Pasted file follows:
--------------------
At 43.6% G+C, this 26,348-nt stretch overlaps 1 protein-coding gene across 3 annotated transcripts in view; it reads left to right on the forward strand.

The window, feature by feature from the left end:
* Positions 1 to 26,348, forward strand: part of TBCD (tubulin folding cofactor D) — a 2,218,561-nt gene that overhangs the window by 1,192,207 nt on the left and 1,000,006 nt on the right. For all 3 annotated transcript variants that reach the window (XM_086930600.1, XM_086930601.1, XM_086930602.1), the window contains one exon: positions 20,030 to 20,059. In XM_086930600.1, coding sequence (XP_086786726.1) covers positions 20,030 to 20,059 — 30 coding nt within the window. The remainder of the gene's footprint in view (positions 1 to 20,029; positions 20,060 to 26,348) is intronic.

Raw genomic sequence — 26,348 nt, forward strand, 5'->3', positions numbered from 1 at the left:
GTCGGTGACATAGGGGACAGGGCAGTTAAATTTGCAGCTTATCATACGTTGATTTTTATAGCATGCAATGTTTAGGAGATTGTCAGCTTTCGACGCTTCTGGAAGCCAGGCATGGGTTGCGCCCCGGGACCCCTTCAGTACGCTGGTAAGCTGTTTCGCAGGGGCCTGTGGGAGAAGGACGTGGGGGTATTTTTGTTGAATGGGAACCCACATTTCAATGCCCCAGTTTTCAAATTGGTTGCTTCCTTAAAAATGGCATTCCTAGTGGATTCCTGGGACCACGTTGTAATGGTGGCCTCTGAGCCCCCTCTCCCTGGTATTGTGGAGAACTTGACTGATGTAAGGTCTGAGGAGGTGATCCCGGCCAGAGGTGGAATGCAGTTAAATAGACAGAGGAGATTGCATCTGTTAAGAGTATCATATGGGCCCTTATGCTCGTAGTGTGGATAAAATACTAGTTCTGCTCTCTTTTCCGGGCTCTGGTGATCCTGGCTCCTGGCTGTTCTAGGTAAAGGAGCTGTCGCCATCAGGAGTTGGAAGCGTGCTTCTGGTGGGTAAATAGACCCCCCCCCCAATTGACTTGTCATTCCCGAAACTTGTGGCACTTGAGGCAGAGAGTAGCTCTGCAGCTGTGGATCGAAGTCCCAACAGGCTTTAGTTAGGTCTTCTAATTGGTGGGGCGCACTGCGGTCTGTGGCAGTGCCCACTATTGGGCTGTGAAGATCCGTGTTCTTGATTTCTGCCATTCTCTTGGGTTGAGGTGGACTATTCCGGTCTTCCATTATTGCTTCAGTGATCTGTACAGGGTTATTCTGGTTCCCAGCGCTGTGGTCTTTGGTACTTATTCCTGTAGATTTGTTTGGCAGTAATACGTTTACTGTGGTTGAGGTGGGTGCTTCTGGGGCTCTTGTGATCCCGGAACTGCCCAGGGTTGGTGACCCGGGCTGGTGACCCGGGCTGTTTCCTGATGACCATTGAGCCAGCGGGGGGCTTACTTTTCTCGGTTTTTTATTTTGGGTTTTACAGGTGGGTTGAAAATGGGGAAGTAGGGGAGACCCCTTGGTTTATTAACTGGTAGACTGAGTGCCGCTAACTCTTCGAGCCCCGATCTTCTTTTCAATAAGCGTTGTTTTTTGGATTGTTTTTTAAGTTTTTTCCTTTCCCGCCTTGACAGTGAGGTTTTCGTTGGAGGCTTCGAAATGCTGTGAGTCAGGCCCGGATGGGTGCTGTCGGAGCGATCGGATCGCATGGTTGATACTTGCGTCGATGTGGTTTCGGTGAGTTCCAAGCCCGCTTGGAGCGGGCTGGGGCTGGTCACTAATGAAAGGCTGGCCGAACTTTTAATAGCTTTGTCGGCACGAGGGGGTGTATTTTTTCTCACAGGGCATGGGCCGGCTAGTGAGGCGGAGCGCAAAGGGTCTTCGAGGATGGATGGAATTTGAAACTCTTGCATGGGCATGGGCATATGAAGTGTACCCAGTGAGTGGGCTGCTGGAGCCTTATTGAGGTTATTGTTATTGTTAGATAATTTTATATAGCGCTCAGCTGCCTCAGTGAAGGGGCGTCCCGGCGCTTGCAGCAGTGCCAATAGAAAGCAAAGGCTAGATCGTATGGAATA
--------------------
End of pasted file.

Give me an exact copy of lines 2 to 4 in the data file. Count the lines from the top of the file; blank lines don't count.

The window, feature by feature from the left end:
* Positions 1 to 26,348, forward strand: part of TBCD (tubulin folding cofactor D) — a 2,218,561-nt gene that overhangs the window by 1,192,207 nt on the left and 1,000,006 nt on the right. For all 3 annotated transcript variants that reach the window (XM_086930600.1, XM_086930601.1, XM_086930602.1), the window contains one exon: positions 20,030 to 20,059. In XM_086930600.1, coding sequence (XP_086786726.1) covers positions 20,030 to 20,059 — 30 coding nt within the window. The remainder of the gene's footprint in view (positions 1 to 20,029; positions 20,060 to 26,348) is intronic.

Raw genomic sequence — 26,348 nt, forward strand, 5'->3', positions numbered from 1 at the left: